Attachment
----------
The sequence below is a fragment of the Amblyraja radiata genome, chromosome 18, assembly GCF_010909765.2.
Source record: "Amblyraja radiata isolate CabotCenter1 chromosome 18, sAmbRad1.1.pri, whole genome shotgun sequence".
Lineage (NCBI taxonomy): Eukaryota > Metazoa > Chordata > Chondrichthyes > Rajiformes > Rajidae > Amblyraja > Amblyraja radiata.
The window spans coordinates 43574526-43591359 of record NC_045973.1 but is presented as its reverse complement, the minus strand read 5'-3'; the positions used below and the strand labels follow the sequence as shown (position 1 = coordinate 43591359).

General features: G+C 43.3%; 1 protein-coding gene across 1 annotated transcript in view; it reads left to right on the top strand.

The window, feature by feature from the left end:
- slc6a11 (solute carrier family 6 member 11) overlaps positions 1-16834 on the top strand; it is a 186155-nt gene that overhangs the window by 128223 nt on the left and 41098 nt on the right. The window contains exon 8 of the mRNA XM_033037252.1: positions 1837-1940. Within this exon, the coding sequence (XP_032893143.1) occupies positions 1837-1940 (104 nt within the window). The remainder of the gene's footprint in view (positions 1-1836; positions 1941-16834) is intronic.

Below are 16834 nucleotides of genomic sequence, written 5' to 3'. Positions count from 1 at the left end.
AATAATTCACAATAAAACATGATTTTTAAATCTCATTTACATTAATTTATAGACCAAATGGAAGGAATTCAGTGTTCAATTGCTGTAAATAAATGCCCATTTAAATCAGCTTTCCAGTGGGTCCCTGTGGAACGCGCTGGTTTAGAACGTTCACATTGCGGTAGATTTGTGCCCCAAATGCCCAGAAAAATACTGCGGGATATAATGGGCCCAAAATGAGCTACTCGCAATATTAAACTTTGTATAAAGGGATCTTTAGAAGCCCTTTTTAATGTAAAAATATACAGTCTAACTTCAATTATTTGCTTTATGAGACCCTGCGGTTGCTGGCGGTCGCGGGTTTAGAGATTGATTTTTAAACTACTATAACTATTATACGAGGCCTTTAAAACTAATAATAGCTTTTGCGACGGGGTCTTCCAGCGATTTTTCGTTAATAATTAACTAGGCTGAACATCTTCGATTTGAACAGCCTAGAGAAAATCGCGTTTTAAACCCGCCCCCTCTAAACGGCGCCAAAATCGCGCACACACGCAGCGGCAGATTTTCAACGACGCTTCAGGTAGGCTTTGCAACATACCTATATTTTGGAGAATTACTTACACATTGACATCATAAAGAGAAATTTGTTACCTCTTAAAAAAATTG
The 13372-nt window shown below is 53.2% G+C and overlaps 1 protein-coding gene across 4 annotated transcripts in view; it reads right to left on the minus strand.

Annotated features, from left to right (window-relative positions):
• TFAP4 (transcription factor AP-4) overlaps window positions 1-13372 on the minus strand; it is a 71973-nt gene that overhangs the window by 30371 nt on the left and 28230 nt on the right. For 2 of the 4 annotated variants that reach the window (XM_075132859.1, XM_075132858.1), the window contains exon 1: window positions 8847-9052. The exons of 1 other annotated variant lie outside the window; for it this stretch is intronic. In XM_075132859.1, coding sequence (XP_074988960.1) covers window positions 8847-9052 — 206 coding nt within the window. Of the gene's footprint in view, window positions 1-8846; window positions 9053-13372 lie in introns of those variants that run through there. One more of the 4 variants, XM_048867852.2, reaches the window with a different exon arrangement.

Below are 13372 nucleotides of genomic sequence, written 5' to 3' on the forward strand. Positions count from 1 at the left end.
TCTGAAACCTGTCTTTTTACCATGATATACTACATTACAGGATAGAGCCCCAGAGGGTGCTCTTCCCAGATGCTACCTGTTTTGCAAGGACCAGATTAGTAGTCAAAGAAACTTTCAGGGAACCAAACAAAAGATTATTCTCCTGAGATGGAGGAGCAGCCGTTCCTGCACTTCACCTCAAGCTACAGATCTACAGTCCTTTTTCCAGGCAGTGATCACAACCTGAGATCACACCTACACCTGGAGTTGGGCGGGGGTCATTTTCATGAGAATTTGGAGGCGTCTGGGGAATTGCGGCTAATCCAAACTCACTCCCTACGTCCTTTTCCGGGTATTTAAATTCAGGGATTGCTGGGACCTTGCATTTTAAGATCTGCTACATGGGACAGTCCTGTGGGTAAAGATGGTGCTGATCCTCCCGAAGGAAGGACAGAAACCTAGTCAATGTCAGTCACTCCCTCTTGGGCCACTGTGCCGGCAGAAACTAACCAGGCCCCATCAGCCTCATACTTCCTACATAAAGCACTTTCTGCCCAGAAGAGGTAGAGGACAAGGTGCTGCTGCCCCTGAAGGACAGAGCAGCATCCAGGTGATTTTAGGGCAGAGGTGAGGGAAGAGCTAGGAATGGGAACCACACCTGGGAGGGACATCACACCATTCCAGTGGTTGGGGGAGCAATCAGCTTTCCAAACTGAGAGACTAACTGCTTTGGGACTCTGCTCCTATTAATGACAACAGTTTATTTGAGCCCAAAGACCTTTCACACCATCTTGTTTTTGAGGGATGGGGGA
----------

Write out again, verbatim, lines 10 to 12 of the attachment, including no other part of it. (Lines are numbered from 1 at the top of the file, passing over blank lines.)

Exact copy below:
The 13372-nt window shown below is 53.2% G+C and overlaps 1 protein-coding gene across 4 annotated transcripts in view; it reads right to left on the minus strand.

Annotated features, from left to right (window-relative positions):
• TFAP4 (transcription factor AP-4) overlaps window positions 1-13372 on the minus strand; it is a 71973-nt gene that overhangs the window by 30371 nt on the left and 28230 nt on the right. For 2 of the 4 annotated variants that reach the window (XM_075132859.1, XM_075132858.1), the window contains exon 1: window positions 8847-9052. The exons of 1 other annotated variant lie outside the window; for it this stretch is intronic. In XM_075132859.1, coding sequence (XP_074988960.1) covers window positions 8847-9052 — 206 coding nt within the window. Of the gene's footprint in view, window positions 1-8846; window positions 9053-13372 lie in introns of those variants that run through there. One more of the 4 variants, XM_048867852.2, reaches the window with a different exon arrangement.